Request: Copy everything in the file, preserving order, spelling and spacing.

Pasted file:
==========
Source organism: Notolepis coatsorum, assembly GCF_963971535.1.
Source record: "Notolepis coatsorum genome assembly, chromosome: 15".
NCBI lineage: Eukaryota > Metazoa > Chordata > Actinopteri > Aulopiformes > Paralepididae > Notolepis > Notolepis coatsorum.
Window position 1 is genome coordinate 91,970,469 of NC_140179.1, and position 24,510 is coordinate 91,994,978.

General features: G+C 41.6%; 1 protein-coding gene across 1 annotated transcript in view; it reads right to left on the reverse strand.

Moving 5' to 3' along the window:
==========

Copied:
Source organism: Notolepis coatsorum, assembly GCF_963971535.1.
Source record: "Notolepis coatsorum genome assembly, chromosome: 15".
NCBI lineage: Eukaryota > Metazoa > Chordata > Actinopteri > Aulopiformes > Paralepididae > Notolepis > Notolepis coatsorum.
Window position 1 is genome coordinate 91,970,469 of NC_140179.1, and position 24,510 is coordinate 91,994,978.

General features: G+C 41.6%; 1 protein-coding gene across 1 annotated transcript in view; it reads right to left on the reverse strand.

Moving 5' to 3' along the window: